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How is FSHD inherited?
FSHD is a dominantly inherited disease. This means that inheriting one defective copy of a segment of DNA from a parent with FSHD is sufficient to cause disease. The genetic defect in FSHD occurs on one end of chromosome number 4. All individuals carry two copies of their DNA in each cell but pass on a single copy to their offspring. A parent with FSHD will carries the FSHD genetic defect on one of two copies of chromosome 4 as illustrated in red in the diagram below. Therefore an affected parent has a 50:50 chance of passing on the defective copy to their child as illustrated in the diagram below.
There are exceptions, however, to this pattern of inheritance. In up to 30% of cases of individuals with FSHD, no signs of FSHD are detected in the parents and genetic testing shows no defect on chromosome 4. Such a situation, known as sporadic FSHD, means that the FSHD genetic defect occurred spontaneously in that individual. Such individuals can, in turn, pass this defect to their offspring.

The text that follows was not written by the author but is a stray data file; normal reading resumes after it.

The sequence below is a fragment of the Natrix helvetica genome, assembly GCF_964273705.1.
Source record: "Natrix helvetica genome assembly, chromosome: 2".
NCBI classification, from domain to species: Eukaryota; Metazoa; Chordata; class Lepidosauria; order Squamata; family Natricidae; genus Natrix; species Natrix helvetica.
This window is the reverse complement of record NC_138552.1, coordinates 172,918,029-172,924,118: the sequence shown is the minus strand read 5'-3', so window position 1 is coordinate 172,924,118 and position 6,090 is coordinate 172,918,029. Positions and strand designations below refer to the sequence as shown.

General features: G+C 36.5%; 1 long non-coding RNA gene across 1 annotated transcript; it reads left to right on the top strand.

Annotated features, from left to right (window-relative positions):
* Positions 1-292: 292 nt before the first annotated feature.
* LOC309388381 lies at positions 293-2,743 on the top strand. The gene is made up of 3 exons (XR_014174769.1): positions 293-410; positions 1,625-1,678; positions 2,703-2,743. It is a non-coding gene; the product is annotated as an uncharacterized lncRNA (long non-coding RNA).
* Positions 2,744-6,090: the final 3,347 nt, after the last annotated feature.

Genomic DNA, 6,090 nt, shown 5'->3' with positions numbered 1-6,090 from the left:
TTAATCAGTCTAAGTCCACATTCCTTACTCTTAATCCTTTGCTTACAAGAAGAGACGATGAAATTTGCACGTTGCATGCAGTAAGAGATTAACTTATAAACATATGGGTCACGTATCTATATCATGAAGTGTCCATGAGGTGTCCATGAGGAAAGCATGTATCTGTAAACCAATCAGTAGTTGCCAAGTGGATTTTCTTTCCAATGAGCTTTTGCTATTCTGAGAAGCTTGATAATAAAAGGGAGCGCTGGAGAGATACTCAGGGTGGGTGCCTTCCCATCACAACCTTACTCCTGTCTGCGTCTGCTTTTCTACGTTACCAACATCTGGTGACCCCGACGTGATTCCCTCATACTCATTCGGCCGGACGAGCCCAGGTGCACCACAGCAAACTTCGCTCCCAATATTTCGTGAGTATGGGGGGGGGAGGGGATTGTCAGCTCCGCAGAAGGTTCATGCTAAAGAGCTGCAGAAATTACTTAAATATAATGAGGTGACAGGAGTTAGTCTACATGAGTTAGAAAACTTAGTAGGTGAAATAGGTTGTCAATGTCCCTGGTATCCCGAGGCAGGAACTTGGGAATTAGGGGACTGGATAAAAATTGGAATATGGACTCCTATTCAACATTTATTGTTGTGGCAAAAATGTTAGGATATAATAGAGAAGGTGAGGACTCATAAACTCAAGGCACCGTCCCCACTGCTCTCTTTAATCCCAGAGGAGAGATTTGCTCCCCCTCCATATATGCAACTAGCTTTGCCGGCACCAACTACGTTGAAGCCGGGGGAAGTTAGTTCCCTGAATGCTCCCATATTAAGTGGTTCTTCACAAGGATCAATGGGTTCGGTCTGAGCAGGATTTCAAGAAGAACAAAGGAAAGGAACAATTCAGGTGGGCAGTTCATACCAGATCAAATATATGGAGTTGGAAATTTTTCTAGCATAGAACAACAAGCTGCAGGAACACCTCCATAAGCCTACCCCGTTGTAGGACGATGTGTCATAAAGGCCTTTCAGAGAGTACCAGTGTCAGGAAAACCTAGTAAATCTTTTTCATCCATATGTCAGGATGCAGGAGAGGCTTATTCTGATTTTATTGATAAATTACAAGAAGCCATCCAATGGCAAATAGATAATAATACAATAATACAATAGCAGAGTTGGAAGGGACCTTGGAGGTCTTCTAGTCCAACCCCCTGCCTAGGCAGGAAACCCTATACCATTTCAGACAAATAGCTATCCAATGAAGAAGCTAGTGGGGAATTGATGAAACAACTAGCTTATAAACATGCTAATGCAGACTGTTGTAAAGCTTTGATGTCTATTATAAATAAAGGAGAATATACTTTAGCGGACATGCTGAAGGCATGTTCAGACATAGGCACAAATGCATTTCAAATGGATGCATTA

- What is FSHD?
- How is FSHD inherited?
- What are the Symptoms of FSHD?
- Does FSHD affect other parts of the body?
- Is infantile FSHD different from other forms of FSHD?
- What can someone with FSHD Expect as they age?
- How is FSHD Diagnosed?
- What causes FSHD?
- Are there any treatments for FSHD?
For more information, please contact the Fields Center FieldsCenter@urmc.rochester.edu